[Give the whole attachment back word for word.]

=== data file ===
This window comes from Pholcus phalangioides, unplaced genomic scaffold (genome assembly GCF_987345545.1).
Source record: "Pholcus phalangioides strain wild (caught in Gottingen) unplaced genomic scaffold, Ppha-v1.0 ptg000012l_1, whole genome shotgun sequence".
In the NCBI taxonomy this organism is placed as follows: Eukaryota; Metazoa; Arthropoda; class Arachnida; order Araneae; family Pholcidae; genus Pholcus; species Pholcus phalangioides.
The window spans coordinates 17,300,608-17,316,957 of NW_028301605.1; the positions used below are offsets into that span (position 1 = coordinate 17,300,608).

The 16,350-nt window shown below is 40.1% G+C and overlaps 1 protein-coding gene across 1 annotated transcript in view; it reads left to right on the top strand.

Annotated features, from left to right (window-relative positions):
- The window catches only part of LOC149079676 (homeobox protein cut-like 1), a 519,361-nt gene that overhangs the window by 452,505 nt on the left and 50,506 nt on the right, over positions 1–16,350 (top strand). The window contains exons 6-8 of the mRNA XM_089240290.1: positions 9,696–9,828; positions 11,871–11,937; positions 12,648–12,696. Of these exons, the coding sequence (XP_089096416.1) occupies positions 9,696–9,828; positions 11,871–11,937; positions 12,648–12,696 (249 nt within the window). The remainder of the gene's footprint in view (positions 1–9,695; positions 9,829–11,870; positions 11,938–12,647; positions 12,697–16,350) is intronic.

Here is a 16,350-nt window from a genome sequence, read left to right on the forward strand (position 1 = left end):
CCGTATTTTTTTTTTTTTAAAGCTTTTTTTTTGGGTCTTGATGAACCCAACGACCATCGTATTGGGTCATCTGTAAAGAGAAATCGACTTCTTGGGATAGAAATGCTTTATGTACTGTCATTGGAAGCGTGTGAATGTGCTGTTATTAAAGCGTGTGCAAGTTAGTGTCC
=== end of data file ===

This window comes from Pholcus phalangioides, unplaced genomic scaffold (genome assembly GCF_987345545.1).
Source record: "Pholcus phalangioides strain wild (caught in Gottingen) unplaced genomic scaffold, Ppha-v1.0 ptg000012l_1, whole genome shotgun sequence".
In the NCBI taxonomy this organism is placed as follows: Eukaryota; Metazoa; Arthropoda; class Arachnida; order Araneae; family Pholcidae; genus Pholcus; species Pholcus phalangioides.
The window spans coordinates 17,300,608-17,316,957 of NW_028301605.1; the positions used below are offsets into that span (position 1 = coordinate 17,300,608).

The 16,350-nt window shown below is 40.1% G+C and overlaps 1 protein-coding gene across 1 annotated transcript in view; it reads left to right on the top strand.

Annotated features, from left to right (window-relative positions):
- The window catches only part of LOC149079676 (homeobox protein cut-like 1), a 519,361-nt gene that overhangs the window by 452,505 nt on the left and 50,506 nt on the right, over positions 1–16,350 (top strand). The window contains exons 6-8 of the mRNA XM_089240290.1: positions 9,696–9,828; positions 11,871–11,937; positions 12,648–12,696. Of these exons, the coding sequence (XP_089096416.1) occupies positions 9,696–9,828; positions 11,871–11,937; positions 12,648–12,696 (249 nt within the window). The remainder of the gene's footprint in view (positions 1–9,695; positions 9,829–11,870; positions 11,938–12,647; positions 12,697–16,350) is intronic.

Here is a 16,350-nt window from a genome sequence, read left to right on the forward strand (position 1 = left end):
CCGTATTTTTTTTTTTTTAAAGCTTTTTTTTTGGGTCTTGATGAACCCAACGACCATCGTATTGGGTCATCTGTAAAGAGAAATCGACTTCTTGGGATAGAAATGCTTTATGTACTGTCATTGGAAGCGTGTGAATGTGCTGTTATTAAAGCGTGTGCAAGTTAGTGTCC